I was lucky to get a nerdy tour of Obama’s campaign headquarters when I was speaking at WebVisions in Chicago in October. (Many thanks to them for the tour and the above pic). Some of the people in our group who worked in UX (or user experience design) knew the Obama campaign’s head of UX. Obama’s HQ was full of old computer monitors propped on cardboard boxes for ergonomic help. There were huge numbers of young people editing video, designing sites, coding, making calls and designing all manner of posters which were all center justified and beautifully fonted (yes I made that word up and I like it). The posters and youthful environment felt like a Pride Parade organized by McSweeney’s smushed with a tech start up: Asian American Pacific Islanders for Obama, African Americans for Obama, LGBT Americans for Obama and so on.
It was a room full of true believers who were working their asses off. It reminded me of my brother who is an intense campaigner (he helped Canada’s Green Party leader Elizabeth May get elected and now runs Change.org campaigns in Canada) and it reminded me of myself in college and law school when I organized and worked fervently on feminist and progressive causes. I attended a rally for Jesse Jackson’s “Rainbow Coalition” back in the 80s when he ran for the Democratic nomination and it was dismissed as a political stunt and far-off, utopianism among naive students and wacko liberals. And it was easy to dismiss. The rally wasn’t very big, the speeches weren’t well-organized or confident and the most notable moment was one of my few out classmates throwing her bra onstage for the Indigo Girls. It was 1988. All of these different groups working together? They couldn’t stop arguing and all they wanted to do was compare their pain and oppression. A bunch of whiners.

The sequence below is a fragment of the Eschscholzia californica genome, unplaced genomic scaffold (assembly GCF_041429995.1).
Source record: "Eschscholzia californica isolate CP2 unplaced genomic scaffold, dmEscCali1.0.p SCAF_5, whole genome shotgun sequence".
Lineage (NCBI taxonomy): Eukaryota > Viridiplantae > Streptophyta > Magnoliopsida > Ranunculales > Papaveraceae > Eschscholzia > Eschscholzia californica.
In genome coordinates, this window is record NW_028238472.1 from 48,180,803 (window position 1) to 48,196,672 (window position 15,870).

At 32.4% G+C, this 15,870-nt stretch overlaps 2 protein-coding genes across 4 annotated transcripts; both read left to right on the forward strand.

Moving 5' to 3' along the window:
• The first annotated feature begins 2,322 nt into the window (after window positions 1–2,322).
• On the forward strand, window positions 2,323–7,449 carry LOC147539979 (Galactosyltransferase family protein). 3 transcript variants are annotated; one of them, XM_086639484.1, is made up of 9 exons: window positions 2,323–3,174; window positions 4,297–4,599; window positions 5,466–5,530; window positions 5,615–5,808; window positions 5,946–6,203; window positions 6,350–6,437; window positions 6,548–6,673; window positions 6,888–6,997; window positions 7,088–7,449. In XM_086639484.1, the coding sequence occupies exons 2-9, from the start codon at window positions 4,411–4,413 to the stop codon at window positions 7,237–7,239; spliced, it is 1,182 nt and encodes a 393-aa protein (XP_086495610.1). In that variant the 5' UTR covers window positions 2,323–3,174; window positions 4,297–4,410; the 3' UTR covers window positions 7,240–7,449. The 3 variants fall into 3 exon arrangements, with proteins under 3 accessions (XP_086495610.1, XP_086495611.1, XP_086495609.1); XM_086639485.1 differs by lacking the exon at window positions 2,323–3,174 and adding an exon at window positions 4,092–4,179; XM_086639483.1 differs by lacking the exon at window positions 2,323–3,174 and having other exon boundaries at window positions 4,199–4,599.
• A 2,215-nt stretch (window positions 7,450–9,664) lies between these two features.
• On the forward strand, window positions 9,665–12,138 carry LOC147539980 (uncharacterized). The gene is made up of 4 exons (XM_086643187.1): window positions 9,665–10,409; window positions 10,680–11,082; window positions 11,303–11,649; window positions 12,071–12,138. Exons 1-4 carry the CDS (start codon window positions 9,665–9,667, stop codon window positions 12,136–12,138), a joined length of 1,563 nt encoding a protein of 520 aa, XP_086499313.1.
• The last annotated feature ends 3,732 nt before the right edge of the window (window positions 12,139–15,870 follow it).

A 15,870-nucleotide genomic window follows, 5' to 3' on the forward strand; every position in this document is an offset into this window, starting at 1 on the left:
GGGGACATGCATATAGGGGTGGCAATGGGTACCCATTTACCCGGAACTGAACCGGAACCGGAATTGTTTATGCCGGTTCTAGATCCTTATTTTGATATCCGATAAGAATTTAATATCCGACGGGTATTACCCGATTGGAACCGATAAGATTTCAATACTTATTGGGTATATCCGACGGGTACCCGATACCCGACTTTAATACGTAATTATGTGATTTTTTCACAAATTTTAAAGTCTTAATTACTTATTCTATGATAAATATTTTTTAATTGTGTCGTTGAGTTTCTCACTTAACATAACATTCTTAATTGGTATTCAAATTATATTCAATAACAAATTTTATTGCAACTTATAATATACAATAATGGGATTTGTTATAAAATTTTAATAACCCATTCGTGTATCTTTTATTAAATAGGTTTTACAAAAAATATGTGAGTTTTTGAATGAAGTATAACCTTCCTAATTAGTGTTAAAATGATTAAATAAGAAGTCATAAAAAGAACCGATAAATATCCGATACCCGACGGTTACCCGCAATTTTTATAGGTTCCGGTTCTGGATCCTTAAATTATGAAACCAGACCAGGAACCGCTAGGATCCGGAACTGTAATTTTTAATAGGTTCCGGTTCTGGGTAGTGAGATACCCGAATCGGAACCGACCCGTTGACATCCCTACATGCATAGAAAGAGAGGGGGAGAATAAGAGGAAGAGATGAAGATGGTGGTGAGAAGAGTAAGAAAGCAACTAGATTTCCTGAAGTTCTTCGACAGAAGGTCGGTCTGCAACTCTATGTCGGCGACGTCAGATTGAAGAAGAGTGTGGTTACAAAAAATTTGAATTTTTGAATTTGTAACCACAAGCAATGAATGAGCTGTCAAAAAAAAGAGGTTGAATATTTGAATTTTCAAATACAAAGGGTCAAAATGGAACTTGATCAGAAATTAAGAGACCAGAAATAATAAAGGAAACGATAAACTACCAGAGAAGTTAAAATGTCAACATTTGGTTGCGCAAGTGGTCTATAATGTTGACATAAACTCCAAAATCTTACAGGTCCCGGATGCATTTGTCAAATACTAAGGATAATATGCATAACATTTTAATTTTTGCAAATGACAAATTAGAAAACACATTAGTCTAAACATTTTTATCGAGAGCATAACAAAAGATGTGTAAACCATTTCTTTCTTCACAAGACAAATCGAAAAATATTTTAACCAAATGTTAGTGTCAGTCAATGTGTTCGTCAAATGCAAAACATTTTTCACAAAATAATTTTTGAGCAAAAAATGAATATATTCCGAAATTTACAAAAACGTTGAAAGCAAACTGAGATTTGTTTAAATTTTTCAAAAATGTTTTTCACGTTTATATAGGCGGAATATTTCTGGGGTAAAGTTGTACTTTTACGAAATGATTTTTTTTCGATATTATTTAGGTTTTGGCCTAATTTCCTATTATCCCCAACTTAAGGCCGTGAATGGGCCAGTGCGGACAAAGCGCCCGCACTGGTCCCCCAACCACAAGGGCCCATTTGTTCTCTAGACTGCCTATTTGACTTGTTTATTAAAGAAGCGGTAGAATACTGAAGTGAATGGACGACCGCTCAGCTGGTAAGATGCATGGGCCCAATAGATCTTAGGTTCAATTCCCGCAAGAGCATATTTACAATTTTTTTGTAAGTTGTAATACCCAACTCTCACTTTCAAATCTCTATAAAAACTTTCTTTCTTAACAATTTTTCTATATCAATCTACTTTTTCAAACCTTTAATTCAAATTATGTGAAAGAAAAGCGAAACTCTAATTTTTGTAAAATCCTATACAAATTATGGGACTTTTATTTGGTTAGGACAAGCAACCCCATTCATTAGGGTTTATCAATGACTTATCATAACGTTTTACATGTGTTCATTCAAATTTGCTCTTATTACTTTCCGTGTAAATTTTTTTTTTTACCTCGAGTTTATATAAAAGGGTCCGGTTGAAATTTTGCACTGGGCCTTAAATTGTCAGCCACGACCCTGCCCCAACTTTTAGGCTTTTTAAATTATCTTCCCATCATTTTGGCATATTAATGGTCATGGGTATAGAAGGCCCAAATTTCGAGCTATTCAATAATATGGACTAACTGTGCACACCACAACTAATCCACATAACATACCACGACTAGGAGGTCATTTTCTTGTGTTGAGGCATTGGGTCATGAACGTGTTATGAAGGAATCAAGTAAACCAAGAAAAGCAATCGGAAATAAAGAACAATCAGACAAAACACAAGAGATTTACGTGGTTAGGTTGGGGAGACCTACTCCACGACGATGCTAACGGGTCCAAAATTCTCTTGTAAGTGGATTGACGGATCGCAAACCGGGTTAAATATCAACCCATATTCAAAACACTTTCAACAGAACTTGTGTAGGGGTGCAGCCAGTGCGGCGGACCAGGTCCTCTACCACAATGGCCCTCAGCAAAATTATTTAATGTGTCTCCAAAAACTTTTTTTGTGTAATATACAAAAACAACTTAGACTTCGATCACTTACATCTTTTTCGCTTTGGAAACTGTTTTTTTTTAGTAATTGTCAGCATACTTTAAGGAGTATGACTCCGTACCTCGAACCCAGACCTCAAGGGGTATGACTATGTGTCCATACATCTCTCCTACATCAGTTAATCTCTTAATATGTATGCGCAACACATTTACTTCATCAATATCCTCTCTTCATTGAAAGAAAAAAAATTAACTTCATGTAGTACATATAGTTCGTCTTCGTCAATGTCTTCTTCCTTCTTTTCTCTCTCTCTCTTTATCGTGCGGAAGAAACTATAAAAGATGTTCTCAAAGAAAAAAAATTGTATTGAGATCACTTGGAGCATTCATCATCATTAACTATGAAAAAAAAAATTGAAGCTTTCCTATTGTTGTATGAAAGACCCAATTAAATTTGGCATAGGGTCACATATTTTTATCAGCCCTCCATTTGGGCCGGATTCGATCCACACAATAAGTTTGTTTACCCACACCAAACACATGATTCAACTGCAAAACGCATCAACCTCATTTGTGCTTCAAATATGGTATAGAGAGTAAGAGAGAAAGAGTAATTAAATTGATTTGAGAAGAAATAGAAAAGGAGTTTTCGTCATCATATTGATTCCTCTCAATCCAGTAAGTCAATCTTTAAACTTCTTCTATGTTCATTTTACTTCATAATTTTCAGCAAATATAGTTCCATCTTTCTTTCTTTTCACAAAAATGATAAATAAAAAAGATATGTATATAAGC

Fast forward 24 years to last Tuesday and I’m at my nerd friends with a bunch of nerdy people of various races and sexualities and genders, many of whom work at tech start-ups and we’re taking photographs with our pocket computers of the High Definition television set of the results of incredibly well-organized, disciplined, grass roots campaign which had as its basic premise the reality that enough of us from all the hyphenated groups would matter and are of voting age that you could have enough votes to re-elect a Black and White President who supports the right to equal marriage.
And all 4 states with votes on gay marriage supported marriage equality.
And the first openly gay senator was elected. And the first Asian American woman senator.
And every politician who made insane comments about rape was defeated.